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is all about love! An interview with Batsirai Chigama
September 03, 2009
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did realize that you liked poetry?
In 1993 when I was at Msengezi High there was a call for
material to be published in the school magazine and I wrote two
poems and they were accepted.
old were you?
I was sixteen.
did your parents react to your love of poetry?
They didn't really know until I started my actual performances.
That's when they knew I was into poetry otherwise I was writing
and keeping my stuff to myself.
were you doing from 1993 to 2007?
I was just writing. I was not exposed to platforms of performance
during that time. I was still in school and there was nothing else
did you waste time?
I can't say I wasted time because that experience I went through
of going to college and doing all that I did has helped me in what
I am doing right now. I went through a number of writing workshops;
writing for film, drama and theatre. I think that has shaped the
poet that I am today.
It could be a smile, a word I hear in the kombi, some broken glass.
It could be anything.
themes are in your poetry?
When I started, you know how it is; I used to do love poetry all
the time. Then I kind of grew up. Now I do thematic things like
HIV/AIDS and the situation in this country. I used to be a person
who was scared to write about things that were affecting us or things
that were going on in our country. Now I'm not.
challenges have you faced as a female poet?
For me, because I started this when I was all grown up there haven't
been as many challenges as I am sure there would be for those who
start at a young age. I haven't had any challenges. But platforms
for poetry here are still limited.
has the poetry industry been affected the last couple of years?
I think we were affected just like everybody else; we would get
instances where we were told they don't have money to pay
us, except for bus fare for you to come perform and go home.
the chance what would you change in the entertainment industry?
I would create more platforms for poetry especially in schools.
I think poetry is taken for granted some how. I would like to see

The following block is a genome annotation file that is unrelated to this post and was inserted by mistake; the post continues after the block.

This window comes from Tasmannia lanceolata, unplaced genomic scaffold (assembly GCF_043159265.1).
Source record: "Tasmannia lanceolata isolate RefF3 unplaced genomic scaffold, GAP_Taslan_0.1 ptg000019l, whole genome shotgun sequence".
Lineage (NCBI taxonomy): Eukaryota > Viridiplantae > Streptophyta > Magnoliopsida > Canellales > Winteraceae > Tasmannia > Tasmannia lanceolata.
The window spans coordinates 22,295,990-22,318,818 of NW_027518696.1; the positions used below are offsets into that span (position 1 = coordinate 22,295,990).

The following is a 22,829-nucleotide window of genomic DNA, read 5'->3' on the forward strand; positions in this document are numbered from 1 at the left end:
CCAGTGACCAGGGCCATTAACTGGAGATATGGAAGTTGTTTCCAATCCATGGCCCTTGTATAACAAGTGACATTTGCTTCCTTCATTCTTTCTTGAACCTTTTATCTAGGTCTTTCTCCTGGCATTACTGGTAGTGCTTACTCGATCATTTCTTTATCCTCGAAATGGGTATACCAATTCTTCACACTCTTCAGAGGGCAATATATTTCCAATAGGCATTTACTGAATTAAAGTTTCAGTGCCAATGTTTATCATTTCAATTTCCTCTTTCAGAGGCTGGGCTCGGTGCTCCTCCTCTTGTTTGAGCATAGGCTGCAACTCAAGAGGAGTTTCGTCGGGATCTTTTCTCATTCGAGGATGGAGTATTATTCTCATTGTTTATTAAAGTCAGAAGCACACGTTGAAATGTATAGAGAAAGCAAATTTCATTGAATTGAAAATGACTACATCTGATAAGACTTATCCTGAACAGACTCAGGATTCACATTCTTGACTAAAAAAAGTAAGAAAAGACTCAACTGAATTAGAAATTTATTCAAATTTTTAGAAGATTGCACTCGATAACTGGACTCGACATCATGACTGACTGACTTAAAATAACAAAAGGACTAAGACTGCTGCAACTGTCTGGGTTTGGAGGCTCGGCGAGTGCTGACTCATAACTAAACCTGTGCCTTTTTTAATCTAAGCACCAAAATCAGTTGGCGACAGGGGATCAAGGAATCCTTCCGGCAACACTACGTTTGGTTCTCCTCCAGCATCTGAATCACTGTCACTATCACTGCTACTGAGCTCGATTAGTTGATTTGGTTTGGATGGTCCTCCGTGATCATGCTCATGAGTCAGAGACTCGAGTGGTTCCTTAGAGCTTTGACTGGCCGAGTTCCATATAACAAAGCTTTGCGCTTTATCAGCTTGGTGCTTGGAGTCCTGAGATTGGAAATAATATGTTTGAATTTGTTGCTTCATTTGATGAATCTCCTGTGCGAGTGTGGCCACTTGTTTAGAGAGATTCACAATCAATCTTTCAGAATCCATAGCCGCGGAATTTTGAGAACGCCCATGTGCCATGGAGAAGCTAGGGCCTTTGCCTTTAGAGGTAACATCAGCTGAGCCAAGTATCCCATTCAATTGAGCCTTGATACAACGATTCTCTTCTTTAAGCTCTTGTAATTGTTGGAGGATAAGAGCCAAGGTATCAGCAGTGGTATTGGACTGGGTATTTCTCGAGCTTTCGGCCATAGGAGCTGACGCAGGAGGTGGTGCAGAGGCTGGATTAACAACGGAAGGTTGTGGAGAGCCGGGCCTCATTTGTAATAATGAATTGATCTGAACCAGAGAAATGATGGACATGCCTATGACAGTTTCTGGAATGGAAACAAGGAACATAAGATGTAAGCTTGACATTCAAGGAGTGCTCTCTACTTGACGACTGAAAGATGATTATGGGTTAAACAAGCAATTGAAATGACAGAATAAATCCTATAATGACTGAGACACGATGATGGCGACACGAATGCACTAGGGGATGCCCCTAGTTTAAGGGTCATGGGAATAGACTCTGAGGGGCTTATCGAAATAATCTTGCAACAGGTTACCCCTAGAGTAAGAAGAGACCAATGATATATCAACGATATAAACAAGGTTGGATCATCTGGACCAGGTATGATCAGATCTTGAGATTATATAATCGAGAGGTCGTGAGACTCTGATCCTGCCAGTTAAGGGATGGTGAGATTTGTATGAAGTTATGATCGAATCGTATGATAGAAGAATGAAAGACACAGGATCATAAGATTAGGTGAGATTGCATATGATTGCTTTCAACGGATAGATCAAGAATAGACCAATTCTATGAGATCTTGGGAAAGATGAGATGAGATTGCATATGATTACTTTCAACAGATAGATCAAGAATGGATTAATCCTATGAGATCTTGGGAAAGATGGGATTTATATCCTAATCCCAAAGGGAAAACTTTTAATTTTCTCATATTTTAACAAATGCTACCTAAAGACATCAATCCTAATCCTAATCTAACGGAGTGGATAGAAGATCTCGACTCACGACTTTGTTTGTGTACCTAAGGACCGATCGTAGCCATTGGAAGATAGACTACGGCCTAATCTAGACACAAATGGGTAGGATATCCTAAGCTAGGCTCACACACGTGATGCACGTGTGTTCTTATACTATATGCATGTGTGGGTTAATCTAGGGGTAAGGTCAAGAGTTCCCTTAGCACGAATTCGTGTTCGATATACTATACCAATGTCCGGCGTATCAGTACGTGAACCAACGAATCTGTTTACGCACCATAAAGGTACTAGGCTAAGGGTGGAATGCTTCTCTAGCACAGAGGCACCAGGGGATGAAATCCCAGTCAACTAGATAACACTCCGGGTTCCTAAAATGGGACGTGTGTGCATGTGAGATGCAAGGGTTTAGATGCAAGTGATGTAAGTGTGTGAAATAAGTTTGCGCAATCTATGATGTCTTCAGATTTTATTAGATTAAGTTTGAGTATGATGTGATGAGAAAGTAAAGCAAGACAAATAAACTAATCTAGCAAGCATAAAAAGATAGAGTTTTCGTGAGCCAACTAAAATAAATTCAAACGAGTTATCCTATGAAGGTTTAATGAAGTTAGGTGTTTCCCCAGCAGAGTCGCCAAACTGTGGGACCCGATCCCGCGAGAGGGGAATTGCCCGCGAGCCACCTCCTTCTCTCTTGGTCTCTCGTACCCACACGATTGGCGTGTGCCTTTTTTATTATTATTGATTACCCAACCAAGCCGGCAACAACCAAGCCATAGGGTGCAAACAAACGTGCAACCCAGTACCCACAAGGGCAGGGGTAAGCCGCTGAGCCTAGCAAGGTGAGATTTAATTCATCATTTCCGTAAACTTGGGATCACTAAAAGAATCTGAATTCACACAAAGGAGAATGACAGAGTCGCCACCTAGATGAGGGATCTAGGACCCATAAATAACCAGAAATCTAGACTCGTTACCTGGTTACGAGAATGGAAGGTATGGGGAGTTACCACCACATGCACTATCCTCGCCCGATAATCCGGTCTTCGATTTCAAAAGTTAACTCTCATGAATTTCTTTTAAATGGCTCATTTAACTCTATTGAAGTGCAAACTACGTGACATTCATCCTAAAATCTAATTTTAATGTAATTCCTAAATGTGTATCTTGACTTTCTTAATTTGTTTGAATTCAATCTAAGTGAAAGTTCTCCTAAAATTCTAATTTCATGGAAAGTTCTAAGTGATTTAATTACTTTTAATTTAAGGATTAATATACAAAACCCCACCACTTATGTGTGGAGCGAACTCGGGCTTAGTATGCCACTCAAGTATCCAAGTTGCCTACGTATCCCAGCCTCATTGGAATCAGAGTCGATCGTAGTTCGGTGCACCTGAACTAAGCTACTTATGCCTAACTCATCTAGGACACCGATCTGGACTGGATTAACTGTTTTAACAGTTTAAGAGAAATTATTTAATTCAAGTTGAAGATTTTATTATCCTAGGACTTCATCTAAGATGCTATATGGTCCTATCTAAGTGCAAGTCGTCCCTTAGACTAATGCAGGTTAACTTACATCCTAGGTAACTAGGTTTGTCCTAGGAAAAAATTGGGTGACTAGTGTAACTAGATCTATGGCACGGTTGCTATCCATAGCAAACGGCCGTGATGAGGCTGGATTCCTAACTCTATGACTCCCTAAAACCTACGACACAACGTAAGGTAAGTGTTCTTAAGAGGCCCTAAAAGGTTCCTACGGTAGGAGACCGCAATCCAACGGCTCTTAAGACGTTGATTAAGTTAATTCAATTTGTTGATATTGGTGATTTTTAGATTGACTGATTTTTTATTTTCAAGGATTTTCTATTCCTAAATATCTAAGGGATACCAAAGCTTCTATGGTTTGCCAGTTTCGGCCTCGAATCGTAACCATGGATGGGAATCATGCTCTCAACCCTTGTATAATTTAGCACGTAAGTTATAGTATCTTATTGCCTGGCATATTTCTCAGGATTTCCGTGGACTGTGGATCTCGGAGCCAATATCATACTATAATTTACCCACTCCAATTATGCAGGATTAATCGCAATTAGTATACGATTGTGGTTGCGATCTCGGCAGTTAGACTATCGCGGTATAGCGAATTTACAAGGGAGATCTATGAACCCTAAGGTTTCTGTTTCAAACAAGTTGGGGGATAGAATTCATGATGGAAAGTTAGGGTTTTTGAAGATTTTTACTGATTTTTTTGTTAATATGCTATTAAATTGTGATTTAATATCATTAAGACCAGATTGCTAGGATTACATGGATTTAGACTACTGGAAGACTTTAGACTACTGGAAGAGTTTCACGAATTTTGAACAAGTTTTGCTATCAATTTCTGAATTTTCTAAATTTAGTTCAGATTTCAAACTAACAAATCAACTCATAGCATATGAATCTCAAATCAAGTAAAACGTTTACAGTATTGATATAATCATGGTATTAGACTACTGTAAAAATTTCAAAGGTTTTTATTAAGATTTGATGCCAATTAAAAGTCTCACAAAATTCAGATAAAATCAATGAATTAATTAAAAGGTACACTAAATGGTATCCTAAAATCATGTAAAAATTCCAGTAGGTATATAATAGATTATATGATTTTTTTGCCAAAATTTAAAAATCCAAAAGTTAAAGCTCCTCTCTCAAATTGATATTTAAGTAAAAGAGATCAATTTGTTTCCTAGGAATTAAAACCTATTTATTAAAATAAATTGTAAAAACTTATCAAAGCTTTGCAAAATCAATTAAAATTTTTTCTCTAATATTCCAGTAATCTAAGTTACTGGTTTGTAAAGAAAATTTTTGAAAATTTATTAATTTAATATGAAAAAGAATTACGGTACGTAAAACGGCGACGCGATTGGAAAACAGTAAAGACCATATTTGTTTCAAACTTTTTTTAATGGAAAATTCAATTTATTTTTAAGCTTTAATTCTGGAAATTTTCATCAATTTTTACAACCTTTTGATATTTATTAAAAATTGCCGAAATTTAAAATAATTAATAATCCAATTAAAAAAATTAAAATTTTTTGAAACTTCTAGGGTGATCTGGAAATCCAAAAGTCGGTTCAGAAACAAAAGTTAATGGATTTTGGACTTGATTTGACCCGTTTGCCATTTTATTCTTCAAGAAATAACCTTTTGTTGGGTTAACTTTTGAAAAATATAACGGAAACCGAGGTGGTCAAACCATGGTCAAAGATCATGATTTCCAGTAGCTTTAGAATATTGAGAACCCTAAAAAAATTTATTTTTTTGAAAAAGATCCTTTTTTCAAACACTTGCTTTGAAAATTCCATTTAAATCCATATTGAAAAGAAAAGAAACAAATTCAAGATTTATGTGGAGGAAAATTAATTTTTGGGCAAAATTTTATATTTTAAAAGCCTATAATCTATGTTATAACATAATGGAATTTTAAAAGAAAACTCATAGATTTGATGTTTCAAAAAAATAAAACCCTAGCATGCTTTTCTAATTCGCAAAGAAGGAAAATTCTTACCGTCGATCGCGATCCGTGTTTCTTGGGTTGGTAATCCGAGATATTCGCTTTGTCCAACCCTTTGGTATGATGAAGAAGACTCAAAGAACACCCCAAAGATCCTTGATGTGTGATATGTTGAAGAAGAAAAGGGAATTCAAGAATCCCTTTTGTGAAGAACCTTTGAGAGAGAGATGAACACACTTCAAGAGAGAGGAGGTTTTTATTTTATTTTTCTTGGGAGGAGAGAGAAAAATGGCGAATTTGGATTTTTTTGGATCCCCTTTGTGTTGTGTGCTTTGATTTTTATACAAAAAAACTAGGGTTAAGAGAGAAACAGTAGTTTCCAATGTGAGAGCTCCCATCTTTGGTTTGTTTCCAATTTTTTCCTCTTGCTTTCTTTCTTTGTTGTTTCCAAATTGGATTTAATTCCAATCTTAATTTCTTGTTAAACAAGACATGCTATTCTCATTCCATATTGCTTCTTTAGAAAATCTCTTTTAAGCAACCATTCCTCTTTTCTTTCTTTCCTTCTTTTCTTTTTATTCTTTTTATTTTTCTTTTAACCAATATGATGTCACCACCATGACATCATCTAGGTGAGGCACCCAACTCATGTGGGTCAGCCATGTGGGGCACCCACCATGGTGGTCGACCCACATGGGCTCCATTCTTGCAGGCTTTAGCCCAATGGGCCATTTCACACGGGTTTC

poetry performed on a larger scale than it is right now.
poetry a male dominated genre?
it is. Even up to now if you ask me how many female poets there
are, there are so few of them I can name them.
your stage performance.
I am passionate and well organized when it comes to performances
- that I can tell you!
Would you advise a young girl to become a poet?
Yes if its something you love doing, then why not. Everything is
about the love, do you have the love, are you passionate about it?
qualifies to be a poet?
I think it's your love for it - nothing else.
do you perform?
Normally I perform at the Book Café. I have performed at
HIFA three times and at functions like on international AIDS day,
and sixteen days of activism.
you perform with on stage?
I perform on my own most of the time but I think it's good
to do collaborations and work with other musicians and artists.
So sometimes I collaborate with other poets or with instrumentalists.
poets have collaborated with?
ERS, Upmost and Linda Gabriel.
do you see yourself in the next two, or three years?
I see myself with at least two books out, and a CD or DVD.
groom up coming poets?
Yes I do. If I am called and somebody says can you edit for me,
I am not saying I am good but I will do that. If they want to ask
me questions I am available. But what I would like to see are workshops
for poets only. Normally the workshops that are going on combine
musicians and poets. I would rather have a workshop for poets only.
did you leave your other profession for poetry?
I think it's all about love. Poetry is what I love doing.
I think some times you get to a point when what you are doing even
if its giving you a lot of money and you not enjoying it you say
it's about time to quit.
worth it now?
Not really. I can't say it's worth it now but I am sure
it will be soon.
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